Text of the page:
Tombros Michalis (1889 - 1974)

Born in 1889 in Athens, he grew up at Korthi, Andros and came into early contact with sculpture at his father’s marble-working studio. He studied sculpture and drawing at the Athens School of Fine Arts (1903-1909) under Georgios Vroutos, Lazaros Sochos, Alexandros Kaloudis and Dimitrios Geraniotis. Initially he worked at the studios of his father and N M Perakis before starting his own studio in Athens. He continued his studies on a scholarship at the Academie Julian in Paris (1914).
He taught as professor of Sculpture at the NTUA’s School of Architecture from 1919 to 1923, when he resigned due to the negative reactions to his critique against the establishment of a War Museum. After his first solo exhibition in Athens (Stratigopoulou Gallery, 1924) and until 1928 he spent periods of time in Paris and acquainted himself with the contemporary art trends. In 1933 he launched Eikostos Aionas, the first Greek magazine exclusively devoted to the visual arts.
In 1938, during the Metaxas regime, he was appointed professor at the 2nd sculpture workshop of the School of Fine Arts, serving as director in the years 1957-1959 and teaching until 1960. He was also Fine Arts Director of the Ministry of Education in 1943, during the German occupation. After the war he faced charges for his collaboration with a Fascist magazine but was exonerated. In 1967 he received the Fine Arts Award of the Academy of Athens, to which he was elected in 1968.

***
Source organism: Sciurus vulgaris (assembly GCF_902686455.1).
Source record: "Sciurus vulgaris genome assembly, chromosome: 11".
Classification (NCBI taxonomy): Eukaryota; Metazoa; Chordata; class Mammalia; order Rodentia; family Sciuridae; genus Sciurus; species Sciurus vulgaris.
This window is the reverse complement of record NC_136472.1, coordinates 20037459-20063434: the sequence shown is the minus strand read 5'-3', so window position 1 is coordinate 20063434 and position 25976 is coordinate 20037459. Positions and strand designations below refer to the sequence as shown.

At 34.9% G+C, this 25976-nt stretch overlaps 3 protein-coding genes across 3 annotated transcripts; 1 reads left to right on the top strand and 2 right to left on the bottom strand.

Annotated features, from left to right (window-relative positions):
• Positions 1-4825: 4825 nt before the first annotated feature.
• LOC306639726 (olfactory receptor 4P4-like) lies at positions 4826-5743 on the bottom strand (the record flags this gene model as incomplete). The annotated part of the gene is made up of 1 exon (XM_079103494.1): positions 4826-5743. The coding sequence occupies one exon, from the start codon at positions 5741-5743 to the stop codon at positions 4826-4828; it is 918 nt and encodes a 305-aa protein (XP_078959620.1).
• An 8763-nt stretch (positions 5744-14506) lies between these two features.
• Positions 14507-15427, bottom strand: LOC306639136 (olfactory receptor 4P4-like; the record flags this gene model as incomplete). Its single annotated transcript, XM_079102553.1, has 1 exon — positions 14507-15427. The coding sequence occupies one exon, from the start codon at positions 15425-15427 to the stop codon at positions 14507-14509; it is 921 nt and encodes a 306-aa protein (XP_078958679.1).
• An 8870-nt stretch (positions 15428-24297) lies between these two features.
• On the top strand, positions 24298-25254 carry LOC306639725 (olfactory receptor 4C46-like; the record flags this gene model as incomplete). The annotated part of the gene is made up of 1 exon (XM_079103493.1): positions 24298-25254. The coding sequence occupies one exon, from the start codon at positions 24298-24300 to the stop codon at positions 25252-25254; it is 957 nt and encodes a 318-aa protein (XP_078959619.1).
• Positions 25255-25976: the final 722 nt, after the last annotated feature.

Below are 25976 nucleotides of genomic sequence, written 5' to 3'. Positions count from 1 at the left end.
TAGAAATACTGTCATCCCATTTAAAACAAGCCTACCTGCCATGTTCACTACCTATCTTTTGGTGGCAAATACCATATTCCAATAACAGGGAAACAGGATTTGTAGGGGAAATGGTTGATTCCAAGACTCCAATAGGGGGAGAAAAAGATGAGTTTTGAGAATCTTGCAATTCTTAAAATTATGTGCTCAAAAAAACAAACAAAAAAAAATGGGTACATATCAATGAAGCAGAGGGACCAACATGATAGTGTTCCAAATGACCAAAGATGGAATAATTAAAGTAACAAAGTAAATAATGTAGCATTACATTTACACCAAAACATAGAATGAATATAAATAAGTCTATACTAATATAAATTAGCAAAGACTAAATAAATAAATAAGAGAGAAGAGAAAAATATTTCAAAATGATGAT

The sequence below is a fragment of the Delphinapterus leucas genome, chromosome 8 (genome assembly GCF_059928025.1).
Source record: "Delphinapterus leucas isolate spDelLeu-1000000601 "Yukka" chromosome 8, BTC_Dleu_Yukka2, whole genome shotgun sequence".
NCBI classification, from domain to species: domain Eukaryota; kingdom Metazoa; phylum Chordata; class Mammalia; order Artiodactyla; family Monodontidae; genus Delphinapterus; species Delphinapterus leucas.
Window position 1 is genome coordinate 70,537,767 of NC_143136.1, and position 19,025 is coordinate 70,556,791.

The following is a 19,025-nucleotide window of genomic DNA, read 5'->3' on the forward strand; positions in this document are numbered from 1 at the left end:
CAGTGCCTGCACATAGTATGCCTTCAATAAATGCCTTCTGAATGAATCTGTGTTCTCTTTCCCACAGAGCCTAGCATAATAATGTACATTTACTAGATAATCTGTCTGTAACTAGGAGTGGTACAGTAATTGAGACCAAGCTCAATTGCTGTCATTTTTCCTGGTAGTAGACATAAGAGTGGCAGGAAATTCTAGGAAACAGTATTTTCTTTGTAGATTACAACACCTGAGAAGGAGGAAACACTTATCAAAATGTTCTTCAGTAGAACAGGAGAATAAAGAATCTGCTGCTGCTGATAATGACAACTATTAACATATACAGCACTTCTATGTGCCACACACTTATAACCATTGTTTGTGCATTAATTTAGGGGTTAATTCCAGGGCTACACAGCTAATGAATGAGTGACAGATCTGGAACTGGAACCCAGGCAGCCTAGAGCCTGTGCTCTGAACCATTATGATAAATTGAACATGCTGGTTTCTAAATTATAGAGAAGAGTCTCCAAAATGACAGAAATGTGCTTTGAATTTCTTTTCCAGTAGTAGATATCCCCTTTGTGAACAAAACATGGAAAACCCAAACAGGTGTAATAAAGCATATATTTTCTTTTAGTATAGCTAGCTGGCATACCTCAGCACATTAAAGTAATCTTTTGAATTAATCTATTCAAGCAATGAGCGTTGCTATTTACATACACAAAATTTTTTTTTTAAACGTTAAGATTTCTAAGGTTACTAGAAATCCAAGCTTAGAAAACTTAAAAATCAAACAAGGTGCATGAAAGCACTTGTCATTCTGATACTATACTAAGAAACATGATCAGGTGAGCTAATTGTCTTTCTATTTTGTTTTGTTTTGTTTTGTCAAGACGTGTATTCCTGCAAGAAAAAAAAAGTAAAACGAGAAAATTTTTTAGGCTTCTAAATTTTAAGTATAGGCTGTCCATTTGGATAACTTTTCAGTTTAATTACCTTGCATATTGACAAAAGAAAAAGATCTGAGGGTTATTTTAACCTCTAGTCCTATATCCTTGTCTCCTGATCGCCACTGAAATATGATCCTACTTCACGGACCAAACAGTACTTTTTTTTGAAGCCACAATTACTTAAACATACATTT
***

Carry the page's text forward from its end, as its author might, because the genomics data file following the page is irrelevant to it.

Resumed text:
His numerous monumental works (public commissions for statues and busts) demonstrate his sound knowledge and respect for the visual conventions of academic art. However, part of his independent sculpture shows the clear influence of French modernism, particularly cubism and abstraction. In several cases he experiments with avant-garde forms, especially after 1950. His alternating between academic conservatism and modernist references is one of the characteristic traits of his oeuvre.
In addition to his artistic work he published many articles in newspapers and magazines.
He presented his work in many solo and group exhibitions. He participated in the exhibitions of “Omada Techni” (1917-1919) and represented Greece in the Biennale of Venice (1934, 1938, 1956) and Sao Paolo (1955). A permanent exhibition of his works operates at the Goulandris Foundation’s Museum of Contemporary Art in Andros. Works of his are also hosted in the National Gallery, the Gallery of the City of Athens and in many other private and public collections.